That type of receiver can be valuable, look at old Anquan Boldin, but it’s not going to alter the identity of your offense or offer you enough versatility to justify such a lofty selection.
Most draft classes offer more options on the offensive side than this class does. If Decker and Doctson are off the board in the first round, the Vikings will be tempted to add another piece to their defense. This sounds insane considering all they didn’t pick an offensive player until the fourth round in last year’s draft and that was T.J. Clemmings, a tackle who is now behind Andre Smith and Phil Loadholt on the depth chart.
Nose tackle Andrew Billings has been linked with the Vikings a lot. Billings doesn’t make a lot of sense on the surface but the nose tackle is a phenomenal talent who could prove to be too attractive for Zimmer to pass on. Linebackers Leonard Floyd and Darron Lee could appeal to the Zimmer’s confidence in his coaching ability. Zimmer has helped Anthony Barr develop into a star and Floyd has drawn some comparisons to the former UCLA prospect.
If the Vikings do take a defensive player in the first round of the draft, a safety makes the most sense.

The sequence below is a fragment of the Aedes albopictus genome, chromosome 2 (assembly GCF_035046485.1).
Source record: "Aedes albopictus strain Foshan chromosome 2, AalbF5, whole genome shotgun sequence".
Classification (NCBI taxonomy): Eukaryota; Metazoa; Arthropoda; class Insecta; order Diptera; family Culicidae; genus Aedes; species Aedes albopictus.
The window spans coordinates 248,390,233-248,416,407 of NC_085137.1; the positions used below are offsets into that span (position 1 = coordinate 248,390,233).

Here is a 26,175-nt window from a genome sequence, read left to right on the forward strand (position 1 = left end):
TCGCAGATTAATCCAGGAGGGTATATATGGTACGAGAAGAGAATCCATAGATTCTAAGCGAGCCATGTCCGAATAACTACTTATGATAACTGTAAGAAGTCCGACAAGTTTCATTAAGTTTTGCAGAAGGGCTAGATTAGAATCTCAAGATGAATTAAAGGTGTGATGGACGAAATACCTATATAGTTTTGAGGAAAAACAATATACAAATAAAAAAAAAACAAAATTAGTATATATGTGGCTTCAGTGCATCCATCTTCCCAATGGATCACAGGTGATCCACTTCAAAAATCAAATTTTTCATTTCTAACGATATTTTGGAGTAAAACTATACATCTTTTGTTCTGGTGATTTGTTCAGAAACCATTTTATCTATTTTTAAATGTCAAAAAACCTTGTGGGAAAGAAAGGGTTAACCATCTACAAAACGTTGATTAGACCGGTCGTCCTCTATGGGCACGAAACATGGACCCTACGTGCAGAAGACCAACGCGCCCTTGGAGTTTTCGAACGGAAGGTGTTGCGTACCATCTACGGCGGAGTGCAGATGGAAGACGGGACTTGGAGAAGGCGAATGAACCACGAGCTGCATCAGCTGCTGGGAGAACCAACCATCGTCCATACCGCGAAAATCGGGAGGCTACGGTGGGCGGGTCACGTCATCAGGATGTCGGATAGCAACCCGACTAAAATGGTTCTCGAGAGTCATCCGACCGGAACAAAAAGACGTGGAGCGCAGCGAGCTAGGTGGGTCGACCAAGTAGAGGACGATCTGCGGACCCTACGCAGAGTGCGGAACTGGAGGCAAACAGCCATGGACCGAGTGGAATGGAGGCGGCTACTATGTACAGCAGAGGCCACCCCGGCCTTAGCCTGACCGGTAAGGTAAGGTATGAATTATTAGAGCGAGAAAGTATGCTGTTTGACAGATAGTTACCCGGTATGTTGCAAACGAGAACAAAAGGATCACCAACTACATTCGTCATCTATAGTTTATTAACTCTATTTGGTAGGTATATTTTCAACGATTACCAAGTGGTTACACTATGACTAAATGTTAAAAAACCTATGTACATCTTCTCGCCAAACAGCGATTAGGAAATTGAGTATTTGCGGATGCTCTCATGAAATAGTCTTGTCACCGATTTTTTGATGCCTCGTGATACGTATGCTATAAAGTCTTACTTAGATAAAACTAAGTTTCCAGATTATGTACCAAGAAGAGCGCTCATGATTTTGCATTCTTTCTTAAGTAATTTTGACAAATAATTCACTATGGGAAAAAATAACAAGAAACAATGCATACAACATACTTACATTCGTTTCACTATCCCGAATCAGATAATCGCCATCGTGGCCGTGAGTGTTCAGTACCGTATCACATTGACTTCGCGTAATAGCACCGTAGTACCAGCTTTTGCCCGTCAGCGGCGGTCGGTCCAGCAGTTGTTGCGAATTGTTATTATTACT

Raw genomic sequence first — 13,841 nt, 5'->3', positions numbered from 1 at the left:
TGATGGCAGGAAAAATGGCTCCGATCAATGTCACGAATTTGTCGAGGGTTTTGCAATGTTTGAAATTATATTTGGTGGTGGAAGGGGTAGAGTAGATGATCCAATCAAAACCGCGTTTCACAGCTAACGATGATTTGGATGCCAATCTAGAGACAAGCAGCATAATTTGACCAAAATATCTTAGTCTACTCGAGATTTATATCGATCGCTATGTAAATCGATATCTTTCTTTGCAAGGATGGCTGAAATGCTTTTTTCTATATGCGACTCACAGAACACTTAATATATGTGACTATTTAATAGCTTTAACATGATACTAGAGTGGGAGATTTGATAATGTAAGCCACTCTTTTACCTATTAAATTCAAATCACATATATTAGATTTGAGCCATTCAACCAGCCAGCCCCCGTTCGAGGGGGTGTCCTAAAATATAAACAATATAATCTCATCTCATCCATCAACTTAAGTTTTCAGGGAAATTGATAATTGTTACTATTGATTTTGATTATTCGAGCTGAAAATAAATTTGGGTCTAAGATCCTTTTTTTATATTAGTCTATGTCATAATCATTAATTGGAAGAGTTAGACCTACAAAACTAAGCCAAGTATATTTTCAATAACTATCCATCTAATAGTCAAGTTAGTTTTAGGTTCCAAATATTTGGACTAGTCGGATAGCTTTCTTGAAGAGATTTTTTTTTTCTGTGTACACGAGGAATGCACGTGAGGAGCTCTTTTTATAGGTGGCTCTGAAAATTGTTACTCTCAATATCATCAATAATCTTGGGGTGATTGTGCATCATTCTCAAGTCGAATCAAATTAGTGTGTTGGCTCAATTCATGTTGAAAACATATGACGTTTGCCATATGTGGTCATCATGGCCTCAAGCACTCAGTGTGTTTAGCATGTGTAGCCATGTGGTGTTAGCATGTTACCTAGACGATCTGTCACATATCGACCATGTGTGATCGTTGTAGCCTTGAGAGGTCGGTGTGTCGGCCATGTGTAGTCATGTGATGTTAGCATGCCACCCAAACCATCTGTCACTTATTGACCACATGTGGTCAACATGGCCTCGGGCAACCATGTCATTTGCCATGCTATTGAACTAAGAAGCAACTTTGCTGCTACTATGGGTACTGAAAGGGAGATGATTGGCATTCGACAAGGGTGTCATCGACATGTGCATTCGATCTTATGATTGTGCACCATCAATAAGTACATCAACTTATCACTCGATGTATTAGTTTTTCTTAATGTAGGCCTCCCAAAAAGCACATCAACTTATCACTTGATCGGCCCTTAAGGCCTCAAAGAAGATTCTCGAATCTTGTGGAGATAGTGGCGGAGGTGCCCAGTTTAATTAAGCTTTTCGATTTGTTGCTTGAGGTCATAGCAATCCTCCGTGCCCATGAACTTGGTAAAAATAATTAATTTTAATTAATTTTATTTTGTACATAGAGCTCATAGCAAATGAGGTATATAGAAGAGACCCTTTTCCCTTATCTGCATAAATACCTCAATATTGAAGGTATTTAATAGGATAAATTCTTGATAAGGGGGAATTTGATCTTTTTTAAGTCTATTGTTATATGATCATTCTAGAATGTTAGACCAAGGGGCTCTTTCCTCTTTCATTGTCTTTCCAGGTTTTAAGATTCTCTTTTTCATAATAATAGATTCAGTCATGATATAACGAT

This is a strong safety class and the Vikings are in need of someone to pair with Harrison Smith. Having seemingly passed on George Iloka, the Vikings could add similarly versatile options in Karl Joseph or Darian Thompson. Thompson could be available for the Vikings when they pick in the second round and Joseph could fall to the early stages of the second round because of a previously torn ACL. So again, if the Vikings go in this route they would be strong candidates to trade down a few spots.
Drafting Doctson in the first round would give the Vikings freedom with the rest of their draft. If they pass on a receiver or take one of the lesser options available, the position must be addressed after that point. A Sterling Shepard-Charone Peake combination in the second and third rounds could solidify the Vikings’ receiving corps along with Stefon Diggs. Latter round options with huge upside would be Demarcus Robinson of Florida, a very impressive talent with off-field issues, and Michael Thomas of Southern Miss.
In truth, the Vikings have picked the wrong offseason to find offensive pieces. This class lacks talent at the skill positions, especially compared to the past two years, and the main strength comes at running back where they are committed to Peterson.